This was a vivid dream Esteban would remember easily when he awoke. He’d be excited to tell his men the story, and they would laugh at the part where one of the mice might have escaped! As if it were worth hunting down after all that!
And which I hope you may have suspected, and, hope you won’t be surprised to find out! This is what will become known, in Colombian oral tradition, as “The Assassination Dream.” And while it’s all about who lives and dies, all we really know is the story lives!
Upon execution of the actual execution (in the dream!), all the “dead” mice fall into a pre-dug hole, and one, although we don’t know which, is only hit in the ear and not killed, and so cleverly falls into the hole and pretends to be dead, making him essentially “invisible,” and allowing him to escape! No-one knows this, although a conspiracy would later be theorized!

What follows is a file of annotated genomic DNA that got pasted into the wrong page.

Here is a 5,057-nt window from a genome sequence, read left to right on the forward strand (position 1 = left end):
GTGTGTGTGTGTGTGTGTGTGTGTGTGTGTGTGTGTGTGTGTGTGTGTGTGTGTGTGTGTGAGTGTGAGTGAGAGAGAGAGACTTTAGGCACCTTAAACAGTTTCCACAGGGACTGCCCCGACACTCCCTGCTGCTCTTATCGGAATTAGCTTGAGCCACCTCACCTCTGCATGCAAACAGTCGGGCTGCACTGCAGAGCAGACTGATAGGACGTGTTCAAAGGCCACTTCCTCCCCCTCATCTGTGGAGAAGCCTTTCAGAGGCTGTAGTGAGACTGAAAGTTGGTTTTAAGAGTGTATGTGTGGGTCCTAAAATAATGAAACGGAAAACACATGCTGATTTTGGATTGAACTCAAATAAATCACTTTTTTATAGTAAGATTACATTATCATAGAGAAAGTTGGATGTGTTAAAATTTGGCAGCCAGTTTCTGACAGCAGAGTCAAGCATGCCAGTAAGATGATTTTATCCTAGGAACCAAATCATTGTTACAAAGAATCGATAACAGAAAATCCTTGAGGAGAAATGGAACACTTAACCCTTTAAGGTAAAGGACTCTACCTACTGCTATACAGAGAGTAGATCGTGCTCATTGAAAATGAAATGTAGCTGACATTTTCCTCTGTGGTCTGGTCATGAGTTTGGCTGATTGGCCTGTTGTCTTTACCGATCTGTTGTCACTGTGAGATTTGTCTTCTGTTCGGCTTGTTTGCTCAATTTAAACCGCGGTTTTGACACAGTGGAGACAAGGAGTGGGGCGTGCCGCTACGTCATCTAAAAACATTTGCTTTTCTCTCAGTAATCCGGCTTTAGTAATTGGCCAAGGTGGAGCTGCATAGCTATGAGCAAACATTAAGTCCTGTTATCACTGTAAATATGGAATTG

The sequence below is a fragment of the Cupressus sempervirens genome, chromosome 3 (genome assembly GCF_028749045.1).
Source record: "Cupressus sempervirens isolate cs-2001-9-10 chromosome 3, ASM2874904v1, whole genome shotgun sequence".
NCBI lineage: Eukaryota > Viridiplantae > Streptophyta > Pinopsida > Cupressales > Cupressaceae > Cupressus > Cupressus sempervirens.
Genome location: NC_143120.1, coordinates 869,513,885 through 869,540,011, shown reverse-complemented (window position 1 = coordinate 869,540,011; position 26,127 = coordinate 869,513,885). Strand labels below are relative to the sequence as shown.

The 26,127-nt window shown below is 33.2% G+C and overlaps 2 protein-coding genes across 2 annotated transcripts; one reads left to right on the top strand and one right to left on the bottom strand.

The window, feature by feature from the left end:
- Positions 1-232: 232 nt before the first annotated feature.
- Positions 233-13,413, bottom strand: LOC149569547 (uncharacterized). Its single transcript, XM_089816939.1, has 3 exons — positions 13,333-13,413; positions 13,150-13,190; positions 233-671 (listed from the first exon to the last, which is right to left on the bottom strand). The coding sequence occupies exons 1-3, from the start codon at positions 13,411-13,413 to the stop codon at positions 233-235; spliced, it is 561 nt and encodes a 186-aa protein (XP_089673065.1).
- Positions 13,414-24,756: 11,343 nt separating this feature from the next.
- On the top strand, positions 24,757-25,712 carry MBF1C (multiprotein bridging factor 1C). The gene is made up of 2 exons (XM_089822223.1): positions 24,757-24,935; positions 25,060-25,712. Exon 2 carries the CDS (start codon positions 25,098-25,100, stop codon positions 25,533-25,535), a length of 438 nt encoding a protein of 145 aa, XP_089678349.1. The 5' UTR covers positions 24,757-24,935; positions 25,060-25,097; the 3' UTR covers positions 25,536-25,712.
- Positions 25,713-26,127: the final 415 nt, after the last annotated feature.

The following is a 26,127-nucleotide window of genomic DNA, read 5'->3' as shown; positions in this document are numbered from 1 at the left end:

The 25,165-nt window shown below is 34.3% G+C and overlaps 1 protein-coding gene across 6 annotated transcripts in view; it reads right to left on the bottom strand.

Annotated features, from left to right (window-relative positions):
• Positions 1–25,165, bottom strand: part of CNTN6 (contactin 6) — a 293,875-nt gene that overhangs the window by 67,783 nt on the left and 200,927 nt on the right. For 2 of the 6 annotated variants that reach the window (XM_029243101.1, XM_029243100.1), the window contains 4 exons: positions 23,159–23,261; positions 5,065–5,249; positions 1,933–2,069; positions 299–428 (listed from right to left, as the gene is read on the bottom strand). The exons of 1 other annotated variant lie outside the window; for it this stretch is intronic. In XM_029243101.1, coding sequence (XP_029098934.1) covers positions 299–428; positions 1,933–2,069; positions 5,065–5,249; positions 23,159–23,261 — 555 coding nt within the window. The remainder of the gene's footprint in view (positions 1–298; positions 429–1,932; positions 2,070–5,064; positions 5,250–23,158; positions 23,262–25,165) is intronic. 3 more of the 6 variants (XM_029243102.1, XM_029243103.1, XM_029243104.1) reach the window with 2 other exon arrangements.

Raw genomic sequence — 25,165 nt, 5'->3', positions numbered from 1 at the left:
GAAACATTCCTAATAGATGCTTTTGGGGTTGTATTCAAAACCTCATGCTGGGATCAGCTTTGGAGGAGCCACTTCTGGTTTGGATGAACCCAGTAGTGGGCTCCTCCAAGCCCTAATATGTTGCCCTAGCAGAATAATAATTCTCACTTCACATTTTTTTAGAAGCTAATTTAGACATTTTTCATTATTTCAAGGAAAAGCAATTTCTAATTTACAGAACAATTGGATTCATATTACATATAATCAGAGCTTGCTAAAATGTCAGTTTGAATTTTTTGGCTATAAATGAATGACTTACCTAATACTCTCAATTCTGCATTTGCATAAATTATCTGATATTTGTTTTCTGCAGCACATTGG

And thus ended the famous dream.
One could also say thus began the famous dream!
It would gain reputation and vigor, and achieve the ultimate goal of any dream, being recited (soon) … and eventually spread … like a massive wildfire!
A mouse would walk the Earth, too, one that doesn’t speak of his near-death experiences, a suspicious, very nosey, but friendly character. Esteban, knowing what he’s not supposed to know, will suspect there’s a real mouse, or a bunch of the nasty devils, toying with him with unholy and obviously unfair mouse powers.
The man will persist, but all-the-time bitter the secret is stuck in a mouse-made dream trap!
(end of chapter ONE)
(continue to chapterTWO!)